This camera shoots for 1/trillionth of a second!

Brookhaven National Laboratory
Yimei Zhu and Junjie Li at the 3 MeV ultrafast electron diffraction instrument, which acts like a high-resolution stroboscopic "camera" to track trajectories of atoms (Image credit: Brookhaven National Laboratory)

Scientists at Brookhaven National Laboratory have been using a superfast high-resolution "camera" that tracks the trajectories of atoms, to help them discover and develop materials that can send and process signals as easily as the brain’s neurons and synapses.

Yimei Zhu, a physicist at the U.S. Department of Energy’s (DOE) Brookhaven National Laboratory and his collaborators have been using data collected by a unique “stroboscopic camera,” capturing the hidden route of atomic motion as this material transitions from an insulator to a metal in response to a pulse of light.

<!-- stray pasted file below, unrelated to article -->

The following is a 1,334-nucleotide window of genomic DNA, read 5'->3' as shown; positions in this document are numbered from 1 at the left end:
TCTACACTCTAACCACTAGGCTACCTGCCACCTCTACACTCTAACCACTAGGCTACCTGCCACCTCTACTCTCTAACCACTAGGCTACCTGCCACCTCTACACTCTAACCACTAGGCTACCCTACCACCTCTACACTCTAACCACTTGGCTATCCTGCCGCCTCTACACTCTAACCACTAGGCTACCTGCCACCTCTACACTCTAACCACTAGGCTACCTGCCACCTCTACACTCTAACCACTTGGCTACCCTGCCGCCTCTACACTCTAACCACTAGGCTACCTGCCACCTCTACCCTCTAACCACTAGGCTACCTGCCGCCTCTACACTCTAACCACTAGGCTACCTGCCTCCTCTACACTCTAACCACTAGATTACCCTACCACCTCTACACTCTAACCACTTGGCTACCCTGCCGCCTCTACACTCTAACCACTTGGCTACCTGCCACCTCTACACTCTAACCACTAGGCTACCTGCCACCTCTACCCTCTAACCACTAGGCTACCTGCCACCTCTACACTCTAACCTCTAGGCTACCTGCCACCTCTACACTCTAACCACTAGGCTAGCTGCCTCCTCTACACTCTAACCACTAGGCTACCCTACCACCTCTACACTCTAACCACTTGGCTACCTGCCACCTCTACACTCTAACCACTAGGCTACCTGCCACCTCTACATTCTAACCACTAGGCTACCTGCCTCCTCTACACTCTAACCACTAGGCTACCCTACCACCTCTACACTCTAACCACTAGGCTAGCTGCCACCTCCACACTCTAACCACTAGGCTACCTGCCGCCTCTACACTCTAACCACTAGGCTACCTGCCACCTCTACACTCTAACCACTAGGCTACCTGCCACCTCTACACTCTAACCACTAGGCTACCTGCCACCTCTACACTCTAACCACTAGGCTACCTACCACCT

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Lauren Scott
Freelance contributor/former Managing Editor

Lauren is a writer, reviewer, and photographer with ten years of experience in the camera industry. She's the former Managing Editor of Digital Camera World, and previously served as Editor of Digital Photographer magazine, Technique editor for PhotoPlus: The Canon Magazine, and Deputy Editor of our sister publication, Digital Camera Magazine. An experienced journalist and freelance photographer, Lauren also has bylines at Tech Radar,, Canon Europe, PCGamesN, T3, Stuff, and British Airways' in-flight magazine (among others). When she's not testing gear for DCW, she's probably in the kitchen testing yet another new curry recipe or walking in the Cotswolds with her Flat-coated Retriever.